Because our grant focuses on Natives we have endeavored to provide culturally appropriate training and technical support while simultaneously adapting evidence based practices in our work. In this our third year, the grant sponsored a four day Gathering Of Native Americans (GONA) attended by over sixty Tribal members and all three sub-awardees.  Each GONA empowers Natives by working through the following themes over a four day period:

  • Belonging
  • Mastery
  • Interdependence
  • Generosity

GONA participants learn about how historical trauma impacts their daily lives, how Native people are interconnected, and how they can plan and conduct future actions with pride in their Native identify. Each GONA concludes with gift giving symbolizing each participant’s larger gift to their Tribal communities. One of our sub-awardee Tribal Partners, Seminole Nation of Oklahoma attended the GONA and later held a youth GONA attended by 35 Native youth.

Also in this third year we completed a Native Specific, Substance Abuse Prevention Skills Training (SAPST). The Native American SAPST is essential in translating SAMHSA’s evidence based practices to Indian Country. The SAPST is a four day intensive review of how substance abuse prevention works from assessment to evaluation, but more specifically how each of the five steps (assessment, capacity building, planning, implementation and evaluation) is related to the everyday life of Native people. The training is replete with Native examples; it is taught by Natives and each participant receives a well organized notebook as a reference for their future prevention work.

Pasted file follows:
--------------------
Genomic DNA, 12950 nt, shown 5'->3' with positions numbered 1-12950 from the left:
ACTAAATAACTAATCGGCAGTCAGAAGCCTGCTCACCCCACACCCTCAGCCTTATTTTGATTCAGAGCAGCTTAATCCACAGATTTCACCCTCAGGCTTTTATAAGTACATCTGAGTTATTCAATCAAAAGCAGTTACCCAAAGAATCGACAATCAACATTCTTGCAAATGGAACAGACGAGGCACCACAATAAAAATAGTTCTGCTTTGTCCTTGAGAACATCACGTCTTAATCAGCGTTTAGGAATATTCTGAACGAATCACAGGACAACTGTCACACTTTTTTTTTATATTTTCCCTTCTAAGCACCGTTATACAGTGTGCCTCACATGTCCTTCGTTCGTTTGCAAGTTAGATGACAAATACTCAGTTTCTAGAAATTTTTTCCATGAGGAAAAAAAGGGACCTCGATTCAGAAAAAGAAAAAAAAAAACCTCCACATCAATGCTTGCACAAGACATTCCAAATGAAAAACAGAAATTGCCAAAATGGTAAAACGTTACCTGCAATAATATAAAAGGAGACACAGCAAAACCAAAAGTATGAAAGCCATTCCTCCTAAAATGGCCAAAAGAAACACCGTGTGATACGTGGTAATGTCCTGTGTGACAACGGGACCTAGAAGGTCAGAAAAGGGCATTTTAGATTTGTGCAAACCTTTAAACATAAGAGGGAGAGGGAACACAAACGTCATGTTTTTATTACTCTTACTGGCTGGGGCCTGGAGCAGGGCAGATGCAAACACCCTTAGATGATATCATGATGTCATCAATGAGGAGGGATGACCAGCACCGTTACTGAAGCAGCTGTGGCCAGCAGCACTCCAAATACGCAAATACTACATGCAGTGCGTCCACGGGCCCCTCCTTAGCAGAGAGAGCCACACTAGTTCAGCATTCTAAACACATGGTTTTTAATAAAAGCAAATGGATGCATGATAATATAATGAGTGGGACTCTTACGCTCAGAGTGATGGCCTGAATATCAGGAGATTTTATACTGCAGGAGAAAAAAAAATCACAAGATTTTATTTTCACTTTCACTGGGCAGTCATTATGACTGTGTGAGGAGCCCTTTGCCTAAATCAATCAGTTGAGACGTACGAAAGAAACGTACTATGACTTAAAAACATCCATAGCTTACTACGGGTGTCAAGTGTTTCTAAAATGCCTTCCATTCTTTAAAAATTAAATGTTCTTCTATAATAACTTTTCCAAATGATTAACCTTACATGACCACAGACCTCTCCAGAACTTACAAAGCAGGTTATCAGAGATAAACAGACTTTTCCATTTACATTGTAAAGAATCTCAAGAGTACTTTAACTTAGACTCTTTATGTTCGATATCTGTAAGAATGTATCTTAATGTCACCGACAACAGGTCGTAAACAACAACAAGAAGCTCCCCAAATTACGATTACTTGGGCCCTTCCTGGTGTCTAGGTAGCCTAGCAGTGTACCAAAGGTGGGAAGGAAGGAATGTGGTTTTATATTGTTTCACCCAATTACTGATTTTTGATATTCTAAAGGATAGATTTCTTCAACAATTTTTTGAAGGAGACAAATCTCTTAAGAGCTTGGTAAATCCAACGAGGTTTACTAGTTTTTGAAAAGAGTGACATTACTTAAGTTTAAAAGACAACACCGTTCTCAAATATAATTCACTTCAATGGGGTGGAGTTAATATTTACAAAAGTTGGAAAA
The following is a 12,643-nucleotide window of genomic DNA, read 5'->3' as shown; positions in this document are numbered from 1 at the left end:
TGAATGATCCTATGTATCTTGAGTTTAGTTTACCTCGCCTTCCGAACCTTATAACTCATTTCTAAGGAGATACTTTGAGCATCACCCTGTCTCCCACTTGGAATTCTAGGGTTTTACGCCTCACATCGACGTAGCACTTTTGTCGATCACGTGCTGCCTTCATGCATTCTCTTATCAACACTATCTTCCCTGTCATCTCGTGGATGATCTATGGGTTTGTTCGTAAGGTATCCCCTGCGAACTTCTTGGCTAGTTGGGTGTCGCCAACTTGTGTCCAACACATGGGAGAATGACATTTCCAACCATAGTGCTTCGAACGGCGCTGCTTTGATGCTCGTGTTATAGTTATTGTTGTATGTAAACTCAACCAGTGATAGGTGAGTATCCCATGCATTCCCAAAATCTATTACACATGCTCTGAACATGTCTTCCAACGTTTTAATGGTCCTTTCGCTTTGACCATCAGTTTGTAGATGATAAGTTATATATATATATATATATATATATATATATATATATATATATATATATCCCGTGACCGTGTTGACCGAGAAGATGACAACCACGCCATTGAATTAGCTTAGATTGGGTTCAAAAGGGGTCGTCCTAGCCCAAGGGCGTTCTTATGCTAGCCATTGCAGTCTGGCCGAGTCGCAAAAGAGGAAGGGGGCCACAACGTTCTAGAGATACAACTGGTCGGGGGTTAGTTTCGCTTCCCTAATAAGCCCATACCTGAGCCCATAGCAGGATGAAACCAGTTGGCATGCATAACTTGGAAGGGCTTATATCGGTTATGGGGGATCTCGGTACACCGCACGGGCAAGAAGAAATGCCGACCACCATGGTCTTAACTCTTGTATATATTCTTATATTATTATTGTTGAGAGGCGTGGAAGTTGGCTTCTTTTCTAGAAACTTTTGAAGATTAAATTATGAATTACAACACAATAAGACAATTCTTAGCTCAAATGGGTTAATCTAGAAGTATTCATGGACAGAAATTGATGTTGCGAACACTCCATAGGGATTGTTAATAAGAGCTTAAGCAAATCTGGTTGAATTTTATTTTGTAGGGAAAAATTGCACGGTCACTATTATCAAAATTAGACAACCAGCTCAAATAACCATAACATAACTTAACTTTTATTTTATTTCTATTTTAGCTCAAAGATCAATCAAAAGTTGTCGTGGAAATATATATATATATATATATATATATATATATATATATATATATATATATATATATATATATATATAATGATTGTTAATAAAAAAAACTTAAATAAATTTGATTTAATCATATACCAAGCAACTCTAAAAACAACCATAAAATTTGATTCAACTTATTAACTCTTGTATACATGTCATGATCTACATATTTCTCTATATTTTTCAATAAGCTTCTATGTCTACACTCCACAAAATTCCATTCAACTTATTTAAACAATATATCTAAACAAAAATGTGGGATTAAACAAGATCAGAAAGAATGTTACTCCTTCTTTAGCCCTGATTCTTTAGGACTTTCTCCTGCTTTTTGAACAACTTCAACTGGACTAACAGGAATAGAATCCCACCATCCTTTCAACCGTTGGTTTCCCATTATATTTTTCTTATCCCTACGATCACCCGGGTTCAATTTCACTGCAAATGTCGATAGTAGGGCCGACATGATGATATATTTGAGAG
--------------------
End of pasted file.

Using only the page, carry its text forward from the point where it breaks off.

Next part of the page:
Our sub-awardees have each developed prevention programs suited to their needs and abilities.  All practice education of youth and elders in safe storage and disposal of prescription drugs and all provide incentives (lock boxes, deterra bags) to assist Tribal members in preventing diversion of narcotic drugs. Most significantly, the SPTHB has developed public service announcements using Native actors that will be shown in doctors offices and clinics throughout the state via Good Health and Wellness TV.

Unfortunately our PMP, like many throughout the Nation, does not collect race data that could be used to create a profile of Native prescription drug use patterns although our grant requires we use Oklahoma Prescription Monitoring Program (PMP) data.  We are pleased to report that in our third year we have achieved a major breakthrough in data sharing that will greatly improve our planning and assessment capacity for American Indians.  Working with the Indian Health Service (IHS), the Oklahoma Bureau of Narcotics and Dangerous Drugs, and several Native and Non Native subject matter experts, we have obtained permission from the IHS to use de-identified aggregate Native collected from their clinics which will allow us to identify areas of high need and provide an accurate picture of a large sample of Natives who use the IHS.